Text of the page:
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Franny N. Zooey
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Can a class implement two interfaces that each contains the same method signature?
Franny
 
David Crossett
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My guess is no, as the compiler won't be able to figure out which method needs to be called. All methods must have unique signatures. That's just a guess, though. You must be implementing custom interfaces?
 
Joe Ess
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Originally posted by David Crossett:
My guess is no

Your guess is wrong. Try compiling this:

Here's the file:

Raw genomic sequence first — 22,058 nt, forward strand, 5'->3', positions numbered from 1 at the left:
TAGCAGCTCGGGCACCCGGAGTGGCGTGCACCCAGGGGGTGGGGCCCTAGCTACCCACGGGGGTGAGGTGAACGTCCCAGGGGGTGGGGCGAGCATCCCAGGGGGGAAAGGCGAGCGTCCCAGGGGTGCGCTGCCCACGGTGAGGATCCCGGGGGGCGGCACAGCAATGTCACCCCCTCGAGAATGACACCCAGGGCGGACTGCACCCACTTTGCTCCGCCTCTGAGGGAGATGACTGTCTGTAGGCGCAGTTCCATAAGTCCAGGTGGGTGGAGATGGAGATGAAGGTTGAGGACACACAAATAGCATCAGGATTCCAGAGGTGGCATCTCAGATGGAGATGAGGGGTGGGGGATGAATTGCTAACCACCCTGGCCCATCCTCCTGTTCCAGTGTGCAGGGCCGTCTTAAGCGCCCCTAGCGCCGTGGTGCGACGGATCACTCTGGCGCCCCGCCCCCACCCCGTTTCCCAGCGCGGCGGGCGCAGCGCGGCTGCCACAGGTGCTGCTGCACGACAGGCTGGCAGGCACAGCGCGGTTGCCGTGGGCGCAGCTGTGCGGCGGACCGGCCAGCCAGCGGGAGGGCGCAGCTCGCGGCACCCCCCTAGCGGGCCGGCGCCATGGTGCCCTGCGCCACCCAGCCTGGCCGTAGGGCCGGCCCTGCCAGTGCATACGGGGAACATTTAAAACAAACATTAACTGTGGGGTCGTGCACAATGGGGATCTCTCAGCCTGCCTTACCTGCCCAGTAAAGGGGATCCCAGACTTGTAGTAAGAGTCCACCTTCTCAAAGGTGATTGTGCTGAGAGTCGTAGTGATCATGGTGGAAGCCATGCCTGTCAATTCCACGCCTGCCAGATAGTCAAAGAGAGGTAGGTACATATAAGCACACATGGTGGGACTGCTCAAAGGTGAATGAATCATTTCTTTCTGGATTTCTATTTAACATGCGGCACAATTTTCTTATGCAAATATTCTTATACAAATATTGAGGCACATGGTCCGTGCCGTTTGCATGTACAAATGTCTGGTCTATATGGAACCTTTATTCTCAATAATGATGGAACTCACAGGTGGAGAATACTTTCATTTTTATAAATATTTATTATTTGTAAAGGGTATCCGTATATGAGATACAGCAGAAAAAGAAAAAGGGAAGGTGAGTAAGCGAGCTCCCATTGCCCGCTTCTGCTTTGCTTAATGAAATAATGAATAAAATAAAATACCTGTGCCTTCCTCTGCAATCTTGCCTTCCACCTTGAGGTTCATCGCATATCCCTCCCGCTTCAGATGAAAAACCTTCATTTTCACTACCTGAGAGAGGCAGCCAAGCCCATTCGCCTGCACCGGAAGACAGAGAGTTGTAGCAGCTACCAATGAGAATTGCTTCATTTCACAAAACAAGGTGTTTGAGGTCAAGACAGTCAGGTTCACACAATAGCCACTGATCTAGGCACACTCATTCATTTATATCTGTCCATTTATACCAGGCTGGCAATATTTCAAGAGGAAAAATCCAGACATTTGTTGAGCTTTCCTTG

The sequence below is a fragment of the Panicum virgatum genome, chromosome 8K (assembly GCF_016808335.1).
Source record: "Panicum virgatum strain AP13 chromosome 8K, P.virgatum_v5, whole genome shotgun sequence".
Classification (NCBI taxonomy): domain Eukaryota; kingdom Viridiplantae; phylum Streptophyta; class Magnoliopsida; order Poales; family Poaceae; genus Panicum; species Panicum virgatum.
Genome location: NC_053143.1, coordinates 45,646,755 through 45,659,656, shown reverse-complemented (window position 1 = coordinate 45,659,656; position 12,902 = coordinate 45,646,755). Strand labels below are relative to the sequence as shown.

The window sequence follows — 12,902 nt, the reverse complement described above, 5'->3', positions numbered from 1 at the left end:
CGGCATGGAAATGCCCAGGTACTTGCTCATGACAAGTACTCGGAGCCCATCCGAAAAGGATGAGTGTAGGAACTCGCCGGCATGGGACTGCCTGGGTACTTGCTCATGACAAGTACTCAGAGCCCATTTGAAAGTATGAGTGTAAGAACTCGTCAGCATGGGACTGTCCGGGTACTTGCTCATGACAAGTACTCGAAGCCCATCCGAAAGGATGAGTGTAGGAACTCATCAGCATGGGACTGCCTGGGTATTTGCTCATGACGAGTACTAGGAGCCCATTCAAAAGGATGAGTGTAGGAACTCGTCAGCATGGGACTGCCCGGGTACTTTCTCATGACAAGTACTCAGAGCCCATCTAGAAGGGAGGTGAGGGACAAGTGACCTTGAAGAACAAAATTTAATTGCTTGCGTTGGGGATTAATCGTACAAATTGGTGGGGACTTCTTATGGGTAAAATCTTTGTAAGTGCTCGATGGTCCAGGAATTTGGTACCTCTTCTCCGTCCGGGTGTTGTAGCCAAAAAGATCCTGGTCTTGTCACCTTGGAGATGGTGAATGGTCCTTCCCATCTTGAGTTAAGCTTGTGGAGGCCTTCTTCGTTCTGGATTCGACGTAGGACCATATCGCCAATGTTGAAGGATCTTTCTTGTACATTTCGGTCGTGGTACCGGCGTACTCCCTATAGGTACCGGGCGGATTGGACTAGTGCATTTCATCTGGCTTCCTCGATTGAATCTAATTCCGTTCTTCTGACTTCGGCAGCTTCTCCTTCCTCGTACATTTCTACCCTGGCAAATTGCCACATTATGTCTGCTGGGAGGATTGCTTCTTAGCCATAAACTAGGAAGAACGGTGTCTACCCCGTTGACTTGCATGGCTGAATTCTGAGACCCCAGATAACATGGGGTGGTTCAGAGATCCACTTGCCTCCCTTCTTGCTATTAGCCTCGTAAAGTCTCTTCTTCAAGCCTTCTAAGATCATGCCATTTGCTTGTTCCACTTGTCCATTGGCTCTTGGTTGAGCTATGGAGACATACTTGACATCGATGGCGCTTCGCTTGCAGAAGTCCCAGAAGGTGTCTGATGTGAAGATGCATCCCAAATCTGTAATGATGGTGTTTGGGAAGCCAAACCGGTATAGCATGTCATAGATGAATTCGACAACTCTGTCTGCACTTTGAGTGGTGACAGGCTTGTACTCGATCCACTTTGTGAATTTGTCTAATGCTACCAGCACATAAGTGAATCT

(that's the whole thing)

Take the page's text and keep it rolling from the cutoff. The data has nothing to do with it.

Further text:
An interface is just a contract. A class that implements a method is saying that it will provide a methods with the signitures that the interface specifies. Since interfaces can't have method bodies, there's really no problem implementing two interfaces with the same method signiture. The class is fulfilling its part of the contract by implementing the method the two interfaces declare.
 
Ernest Friedman-Hill
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Actually you can implement two such interfaces. This doesn't mean you'll be able to do so sensibly since, as David points out, the object will have no idea which interfaces's foo() method is being called, so one implementation will have to, somehow, serve both.
The JLS has some specific language addressing this, including what happens if the two method declarations in the interfaces have different exception specifiers (the implementing method has to be able to satisfy both declarations at once.)
 
It is sorta covered in the JavaRanch Style Guide.
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